Nixon’s crimes were treason against the Constitution (interfering with the electoral process); violation of international law (invading Laos, Cambodia …) … He’s not impeached. Clinton gets a little nooky. Come on. That’s personal.
OK, it was in his office. Sure, I guess that’s abuse of office. So what?
What about the trucks that went 90?
1999 02 13 OK, he got off. Surprise, surprise: we couldn’t face it. But now I realize I left out something important last time:
Why was he impeached? What was the government covering?
My modules on the NEWSoffers the perception that the news is determined less by what’s known that by what editors and their owners allow to be revealed.
I’ve said in several elsewheres how magicians screen the trick with a cover and (in several more elsewheres) how priests and politicians are sibling magicians orchestrating our illusions. Sometimes the priests and politicians are rival magicians trying to screw up the other’s illusion so their own will be the one that takes with us marks. Sometimes priests themselves are the rivals: Moses and the priests of the Pharaoh should be familiar to many. Ditto the politicians: capitalism versus communism is still an almost fresh example. Was Clinton’s sudden war in Iraq a White House attempt to screen the impeachment proceedings? It was openly discussed as a possibility at the time.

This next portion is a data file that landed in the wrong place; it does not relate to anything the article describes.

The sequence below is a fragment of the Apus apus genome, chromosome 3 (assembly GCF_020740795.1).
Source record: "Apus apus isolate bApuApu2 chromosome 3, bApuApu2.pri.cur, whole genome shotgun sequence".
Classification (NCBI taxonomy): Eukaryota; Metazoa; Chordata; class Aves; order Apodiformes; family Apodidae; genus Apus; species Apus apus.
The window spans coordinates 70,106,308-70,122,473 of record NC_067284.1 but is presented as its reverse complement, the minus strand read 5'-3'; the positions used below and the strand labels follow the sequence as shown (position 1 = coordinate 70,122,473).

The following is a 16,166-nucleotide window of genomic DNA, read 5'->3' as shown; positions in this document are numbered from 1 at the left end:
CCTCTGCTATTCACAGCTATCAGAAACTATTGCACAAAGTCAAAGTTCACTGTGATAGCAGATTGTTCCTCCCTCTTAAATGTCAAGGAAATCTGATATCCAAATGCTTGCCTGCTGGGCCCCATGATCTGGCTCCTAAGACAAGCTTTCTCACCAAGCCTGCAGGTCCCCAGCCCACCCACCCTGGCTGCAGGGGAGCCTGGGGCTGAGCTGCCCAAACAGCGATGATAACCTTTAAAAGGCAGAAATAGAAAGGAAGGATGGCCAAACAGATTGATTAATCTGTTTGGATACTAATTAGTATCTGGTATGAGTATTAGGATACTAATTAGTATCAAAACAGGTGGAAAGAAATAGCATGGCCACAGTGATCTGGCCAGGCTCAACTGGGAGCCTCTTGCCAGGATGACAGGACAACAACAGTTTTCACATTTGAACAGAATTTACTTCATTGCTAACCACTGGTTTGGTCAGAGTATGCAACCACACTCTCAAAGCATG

But what about the impeachment itself? What was it screening?
For one thing, the prominence of royalty is always a screen for the real problems of any society. If we’re gabbing about the Queen, Di, Ron, or Bill, then who’s to notice little things like the murder of Fred Hampton. (What did the Panthers do? Why, they proposed that children be fed! Blasphemy!)